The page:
The Biological Opinion was based on NMFS views (ratified by Cal Fish & Wildlife) of how to substitute fish-rearing habitat to compensate for all the human-imposed changes to the Russian River, (apparently, in my view) without having to face off with any landowners in the tributaries OR along the main stem (except for the very few places in Jenner that might get swamped). The agencies focused on the SCWA operations that could be detrimental for salmonids, because that is the only target with the funding and the authority to support a system project involving more than one segment of the system.
At the Introductory workshop in Monte Rio, Bob Coey told me that it’s mostly aimed at steelhead, because they rear throughout the system, and are not as dependent on tribs as the Coho. Of course, the DEIR states that it’s about ALL the salmonids, but nobody ever accused this project of having a consistent focus.
So why the timing on creating the ISRP?
We don’t know exactly whose idea it was. If it was Grant’s (or Jay’s) I have to wonder if the aim was to create a framework for testing the effects of lowering flows. (They did not expect that ISRP would take this long.)
SCWA has already been lowering flows according to the Biological Opinion’s prescriptions, getting separate permission to do so under 1610 each year, as they described at the hearing.
So now is the time to implement a study of the initial effects, which could be based on the science that have been collected and reported piecemeal for several years.
SCWA took steps to improve the scientific studies, and programs for reporting them, after about 2010 or 2011, when the agency held the first major gathering of the various entities and Counties involved. Efren was very newly in his Supes position, and I affronted him at that first program by reaming out SCWA staff for claiming that “the statistics” showed no changes in water quality.
I had read the initial reports that detailed all the water quality data they had gathered in prior years, which were so few and scattered that neither seasonal nor annual variations could be analyzed for any of the collection sites. I demanded that SCWA explain what statistical tests they had found to use, since they had so few and inconsistent data, and of course they could not. I followed up with email and calls, and eventually they had to admit that they had no statistics.
Everything got put onto a more scientific basis after that, via funding for the RCDs. They started doing more consistent water quality sampling and studies of food chain species, etc. Those data may be worth looking at to determine if they can form the basis for a preliminary evaluation.
Given this issues raised. There are policy implications that may (or should ) be applied to Russian River proposed low flow management (and the Biologic Opinion)
First: The Biologic Opinion and proposed low flow scenario were not privy to the findings of the ISRP. They findings should be amended into the Biologic Opinion and any proposed management policy consideration (for consideration of conditions and related effects of proposed management policy). The ISPR provides a the latest and best information as to current and historic conditions – and – must be considered as same in any environment review of proposed management policy.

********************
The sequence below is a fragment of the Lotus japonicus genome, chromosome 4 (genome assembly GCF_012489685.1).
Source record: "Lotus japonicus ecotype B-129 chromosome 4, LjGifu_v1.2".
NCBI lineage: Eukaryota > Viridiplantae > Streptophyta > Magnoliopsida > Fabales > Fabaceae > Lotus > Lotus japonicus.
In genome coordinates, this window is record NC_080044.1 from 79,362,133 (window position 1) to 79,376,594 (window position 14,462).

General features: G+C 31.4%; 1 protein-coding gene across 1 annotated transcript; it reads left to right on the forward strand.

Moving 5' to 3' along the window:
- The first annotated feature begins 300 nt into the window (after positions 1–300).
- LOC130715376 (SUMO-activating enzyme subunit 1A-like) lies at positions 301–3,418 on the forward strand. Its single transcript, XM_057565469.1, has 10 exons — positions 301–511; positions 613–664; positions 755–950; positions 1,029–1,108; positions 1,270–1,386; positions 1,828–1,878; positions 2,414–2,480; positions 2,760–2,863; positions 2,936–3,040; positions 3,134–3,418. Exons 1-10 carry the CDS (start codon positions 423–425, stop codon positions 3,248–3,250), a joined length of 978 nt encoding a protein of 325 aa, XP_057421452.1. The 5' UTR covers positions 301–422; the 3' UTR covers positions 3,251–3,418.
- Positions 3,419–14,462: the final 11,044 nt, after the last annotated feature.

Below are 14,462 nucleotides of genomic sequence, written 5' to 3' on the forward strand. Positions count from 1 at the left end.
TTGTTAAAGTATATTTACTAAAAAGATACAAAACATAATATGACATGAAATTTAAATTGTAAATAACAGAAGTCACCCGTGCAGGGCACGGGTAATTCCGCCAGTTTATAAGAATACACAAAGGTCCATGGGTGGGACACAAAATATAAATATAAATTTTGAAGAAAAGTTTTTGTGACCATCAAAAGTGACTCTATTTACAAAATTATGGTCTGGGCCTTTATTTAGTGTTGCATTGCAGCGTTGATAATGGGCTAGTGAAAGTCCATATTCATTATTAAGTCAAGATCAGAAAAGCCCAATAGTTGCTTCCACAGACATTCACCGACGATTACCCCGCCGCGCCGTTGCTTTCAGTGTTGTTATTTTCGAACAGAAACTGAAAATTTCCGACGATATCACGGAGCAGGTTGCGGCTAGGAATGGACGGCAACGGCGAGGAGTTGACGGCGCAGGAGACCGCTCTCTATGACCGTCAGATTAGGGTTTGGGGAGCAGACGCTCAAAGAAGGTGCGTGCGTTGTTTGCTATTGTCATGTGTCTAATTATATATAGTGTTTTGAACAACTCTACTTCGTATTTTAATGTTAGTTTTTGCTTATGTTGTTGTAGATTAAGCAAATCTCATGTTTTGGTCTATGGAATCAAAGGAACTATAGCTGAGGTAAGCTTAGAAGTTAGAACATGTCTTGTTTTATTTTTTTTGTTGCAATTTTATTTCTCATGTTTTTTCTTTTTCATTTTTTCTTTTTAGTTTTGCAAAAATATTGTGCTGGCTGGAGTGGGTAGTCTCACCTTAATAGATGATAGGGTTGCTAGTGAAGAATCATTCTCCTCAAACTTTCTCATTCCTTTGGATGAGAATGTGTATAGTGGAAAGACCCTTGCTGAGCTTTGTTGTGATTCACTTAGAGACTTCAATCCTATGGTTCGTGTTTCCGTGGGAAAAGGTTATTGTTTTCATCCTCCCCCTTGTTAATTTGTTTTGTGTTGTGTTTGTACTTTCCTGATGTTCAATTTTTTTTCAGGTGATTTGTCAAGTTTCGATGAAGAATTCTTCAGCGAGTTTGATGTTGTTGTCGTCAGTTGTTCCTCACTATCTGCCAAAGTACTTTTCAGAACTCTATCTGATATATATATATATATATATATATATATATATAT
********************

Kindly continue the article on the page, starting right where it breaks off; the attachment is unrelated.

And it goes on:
Next: If habitat conditions in the tribs are, in fact, as described in the IRSP ( essentially devoid of historic habitat necessary to support salmonids in all life stages – see below) – then, in fact, that it may be the case that the mainstem Russian River (and higher than historic natural flows) may be a necessary habitat component to maintain – until such time as the tribs have be rehabilitiated.. That is: Essential flows, shading and near stream habitat, and instream habatat conditions in the trims need to show improvement before any low flow policy should be implemented.
This would require limitation of near stream and instream water diversion in the tribs (especially during the non-rain seasons) and development of near stream canopy for shade and temperature control conditions – and – possibly some restoration work to provide instream habitat conditions (to encourage deeper pools, overwintering habitat, and other refugia, and remval of fish migration blocking obsticles). This work would have to be accomplished and show demonstrable success – prior to the implementation of any low flow policy.
All of these issues must be addressed in the informed decision making process – attendant to CEQA, NEPA, and federal responsible agency mandatory consultation.
Discussion and argument to be made:
As the IRSP noted the historic Russian River flows were lower.
However, during that by-gone history things were different – in how the system
Prior to current hydromodification – there was more refugia for fish – both – in the tribs and in the mainstem.
Both – tribs and mainstem – had deeper holes and cooler water.
There was more shading on the mainstem and tribs to help keep things cooler in the refugia areas.
The tribs had more water (not being pumped dry for Ag irrigation – plus – the rain cycle has changed)- thus providing cooler water and deeper pools for refugia and fish survival in all life stages.
And – finally – the near stream environment had more gravel terraces storing more water and cooler subsurface flows (plus deeper and cooler pools).
All these conditions aiding the life cycle needs of salmonids have been altered (mostly gone).
What do you think ??